This photograph, which was taken in Wakra in the mid-seventies, together with the two sketches below it, show a more developed form of ceiling coving than those above. They demonstrate not only how the corners were reinforced structurally, but how effective the cantilever can be in reducing the span of the mangrove pole beams, and in transferring the weight of the roof and its construction, onto the walls.
Internally the walls were usually strengthened at their corners by the incorporation of diagonally located mangrove poles, a necessity where there is no bonding possibility with the hasa construction. Incidentally, in the lower sketch I have shown the corners of the masonry wall structure here as being finished at right angles rather than rounded as is shown in the next photograph, below the sketches. In the photograph above you can see, to the right, that two poles have been inserted on top of the wall construction – one at the top and one at the bottom of the coved cornice – with hasa being taken across them to turn the corner, and then juss packed in both to consolidate the stones as well as being worked to produce the finished moulding for the cornice. These two sketches below the photo are a theoretical illustration of how this was carried out. The wall and roof construction above the mangrove poles have been left out for clarity of illustration. The lower photograph here was taken in March 1972 at the old palace of Sheikh Abdullah bin Jassim on al-Salata prior to the work of reconstruction being carried out as part of the creation of the Qatar National Museum, and illustrates a typical treatment of ceiling corners.
Using a similar technique it was possible to produce external corners, characteristic of some rubble walls, which is a particular feature of Gulf architecture. Walls constructed out of stones and mortar can’t be bonded to each other effectively in the manner of bricks, and the corners of such buildings are, in consequence, a relatively weak point. Gulf master builders got round this by building into the corners short lengths of mangrove pole on the diagonal at a high level within the room. Internally the soffit of the triangular corner was usually decorated and, externally, the building featured a set-back or rounding which reflected the structural need to stretch out the point of weakness. The walls may or may not have had additional poles inserted in their height, this illustration showing only the diagonal bracing at ceiling cove level.
Buildings in the interior were generally fortified, as mentioned elsewhere, so openings had to be restricted in order to maintain security as well as being located well above ground level. This was also true, to some extent, of houses on the coast where there was the possibility of attack by raiders. This, and the requirement for privacy for the family, led to the characteristic blank ground floor walls of urban settlements.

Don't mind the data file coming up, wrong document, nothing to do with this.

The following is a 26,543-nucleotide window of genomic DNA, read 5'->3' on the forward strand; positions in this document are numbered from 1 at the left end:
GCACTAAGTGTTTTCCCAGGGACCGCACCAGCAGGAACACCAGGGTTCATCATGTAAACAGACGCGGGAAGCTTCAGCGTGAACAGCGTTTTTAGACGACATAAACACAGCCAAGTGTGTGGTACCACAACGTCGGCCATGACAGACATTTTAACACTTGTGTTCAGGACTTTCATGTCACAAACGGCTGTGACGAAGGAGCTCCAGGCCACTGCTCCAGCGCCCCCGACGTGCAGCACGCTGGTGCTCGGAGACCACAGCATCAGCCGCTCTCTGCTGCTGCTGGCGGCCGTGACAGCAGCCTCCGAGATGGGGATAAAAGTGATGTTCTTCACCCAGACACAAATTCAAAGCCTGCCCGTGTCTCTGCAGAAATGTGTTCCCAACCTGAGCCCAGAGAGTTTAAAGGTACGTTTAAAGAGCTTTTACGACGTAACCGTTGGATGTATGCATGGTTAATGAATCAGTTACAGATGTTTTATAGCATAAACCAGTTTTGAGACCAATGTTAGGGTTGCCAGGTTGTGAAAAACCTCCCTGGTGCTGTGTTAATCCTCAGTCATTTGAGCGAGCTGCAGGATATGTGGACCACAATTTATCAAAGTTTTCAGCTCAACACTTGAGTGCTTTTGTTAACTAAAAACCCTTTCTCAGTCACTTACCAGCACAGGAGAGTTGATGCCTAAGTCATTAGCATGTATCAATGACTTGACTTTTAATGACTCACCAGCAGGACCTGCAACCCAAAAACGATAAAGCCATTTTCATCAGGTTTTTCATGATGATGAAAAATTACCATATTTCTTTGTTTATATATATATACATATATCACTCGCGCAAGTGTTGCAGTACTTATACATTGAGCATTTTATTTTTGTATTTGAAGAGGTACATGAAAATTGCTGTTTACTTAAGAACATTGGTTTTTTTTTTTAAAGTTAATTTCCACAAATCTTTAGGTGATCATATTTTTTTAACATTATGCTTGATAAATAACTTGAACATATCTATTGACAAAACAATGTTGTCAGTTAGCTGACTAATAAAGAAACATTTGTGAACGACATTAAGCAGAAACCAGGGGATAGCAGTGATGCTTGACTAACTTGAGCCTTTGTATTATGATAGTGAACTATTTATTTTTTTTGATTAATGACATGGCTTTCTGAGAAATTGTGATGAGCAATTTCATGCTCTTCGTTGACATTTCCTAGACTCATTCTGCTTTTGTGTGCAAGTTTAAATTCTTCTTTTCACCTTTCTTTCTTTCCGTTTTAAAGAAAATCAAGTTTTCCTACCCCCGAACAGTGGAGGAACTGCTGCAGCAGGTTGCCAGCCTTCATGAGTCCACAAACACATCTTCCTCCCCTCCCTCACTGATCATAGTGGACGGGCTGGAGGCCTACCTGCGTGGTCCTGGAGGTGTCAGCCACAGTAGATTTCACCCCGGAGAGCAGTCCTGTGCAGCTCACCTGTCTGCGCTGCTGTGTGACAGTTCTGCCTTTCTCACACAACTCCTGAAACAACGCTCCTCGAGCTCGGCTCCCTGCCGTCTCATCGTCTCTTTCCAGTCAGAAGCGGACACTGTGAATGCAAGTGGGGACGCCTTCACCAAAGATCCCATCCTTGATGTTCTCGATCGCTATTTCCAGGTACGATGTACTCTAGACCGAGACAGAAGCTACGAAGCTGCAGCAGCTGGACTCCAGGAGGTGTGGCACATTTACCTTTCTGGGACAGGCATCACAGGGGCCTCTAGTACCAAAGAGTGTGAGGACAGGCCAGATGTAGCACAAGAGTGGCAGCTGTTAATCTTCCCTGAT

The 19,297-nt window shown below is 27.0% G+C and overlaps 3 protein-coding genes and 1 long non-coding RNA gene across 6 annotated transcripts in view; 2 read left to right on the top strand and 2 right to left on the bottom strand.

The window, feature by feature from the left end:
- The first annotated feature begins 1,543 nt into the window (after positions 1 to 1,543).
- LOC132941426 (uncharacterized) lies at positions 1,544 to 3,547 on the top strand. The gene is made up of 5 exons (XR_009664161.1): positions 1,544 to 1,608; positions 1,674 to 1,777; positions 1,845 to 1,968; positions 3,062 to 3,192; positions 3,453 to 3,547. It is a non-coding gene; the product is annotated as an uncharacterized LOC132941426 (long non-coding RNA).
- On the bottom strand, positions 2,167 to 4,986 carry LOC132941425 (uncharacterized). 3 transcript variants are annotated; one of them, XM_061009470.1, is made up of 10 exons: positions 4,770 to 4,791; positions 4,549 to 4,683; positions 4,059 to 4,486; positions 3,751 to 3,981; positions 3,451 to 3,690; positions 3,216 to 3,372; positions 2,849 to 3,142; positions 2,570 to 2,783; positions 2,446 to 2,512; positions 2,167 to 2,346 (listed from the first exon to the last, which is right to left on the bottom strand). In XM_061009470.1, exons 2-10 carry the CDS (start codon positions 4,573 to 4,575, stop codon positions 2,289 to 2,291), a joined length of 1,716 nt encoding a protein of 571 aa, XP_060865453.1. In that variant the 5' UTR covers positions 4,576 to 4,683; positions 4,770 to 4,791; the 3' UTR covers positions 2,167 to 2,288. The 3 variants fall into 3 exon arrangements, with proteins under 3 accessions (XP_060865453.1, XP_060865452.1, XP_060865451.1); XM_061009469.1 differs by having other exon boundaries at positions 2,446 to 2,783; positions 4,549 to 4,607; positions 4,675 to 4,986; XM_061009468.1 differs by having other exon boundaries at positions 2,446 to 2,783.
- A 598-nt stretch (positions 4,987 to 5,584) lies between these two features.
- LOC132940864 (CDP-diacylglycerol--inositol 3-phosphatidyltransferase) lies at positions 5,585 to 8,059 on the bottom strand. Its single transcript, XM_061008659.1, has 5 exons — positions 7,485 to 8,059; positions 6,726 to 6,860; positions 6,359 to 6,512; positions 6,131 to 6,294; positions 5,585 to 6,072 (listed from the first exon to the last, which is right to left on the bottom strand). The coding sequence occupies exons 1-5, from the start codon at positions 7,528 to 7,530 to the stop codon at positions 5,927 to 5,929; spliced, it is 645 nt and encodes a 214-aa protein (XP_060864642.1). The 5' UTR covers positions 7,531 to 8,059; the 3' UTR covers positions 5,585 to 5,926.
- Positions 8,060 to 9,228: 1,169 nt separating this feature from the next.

But one of the main requirements of protective structures was the need for them to retain stability under attack. The weakness of the wall construction was countered by their being relatively thick, itself a consequence of the need for structural integrity. However, the weakness of unbonded walls is at their corners and bases where, under sustained attack, they will fail. So, in defensive structures such as the Kuwt in Doha and the towers in the photograph above at Umm Salal Muhammad, the corners are rounded and their junctions with the ground are thickened. These towers, incidentally, are known as the Barzan towers, but I have not yet been able to find out if this is the specific name for these towers or for watch towers generally.
The door threshhold – ataba – and the ground floor of the house – the hejjar – were always raised at least 150mm above the normal external finished external floor levels in order to prevent flood or rain water coming into the house. Where possible houses would be located on slight rises in order to make sure that they were not inundated. Dry river beds – wadi s- were avoided as significant flows of water can rise rapidly creating damage and, in some cases, causing death.
Advantage was taken in the ceilings to use the construction as a decorative feature of the space below. Suspended floors, ghurfa and ceilings were supported by shandal, usually round, mangrove pole beams or danjal, timber beams, on top of which were placed, in the better houses, a decorative woven reed, hassira, or woven cane, basjeel, layer visible from below and over which was a woven palm mat, manqrur – to receive the first of at least two layers of well tamped down earth. In this photograph you can clearly see the shandal taken through the outside wall to obtain maximum structural bearing.
Here is an example of the look of a ceiling in an ordinary Qatari traditional house. The use of the materials described above can be clearly seen with the very simple crossed pattern of bamboo canes directly on top of the mangrove pole beams supporting the roof. Compared with the example below it, the ceiling materials are honestly displayed and not finished by painting. However, the mangrove poles are usually black as is seen in this photograph, an effect brought about by their being treated with bitumen, a process considered to prolong their life. It was obviously not considered to be a fire risk.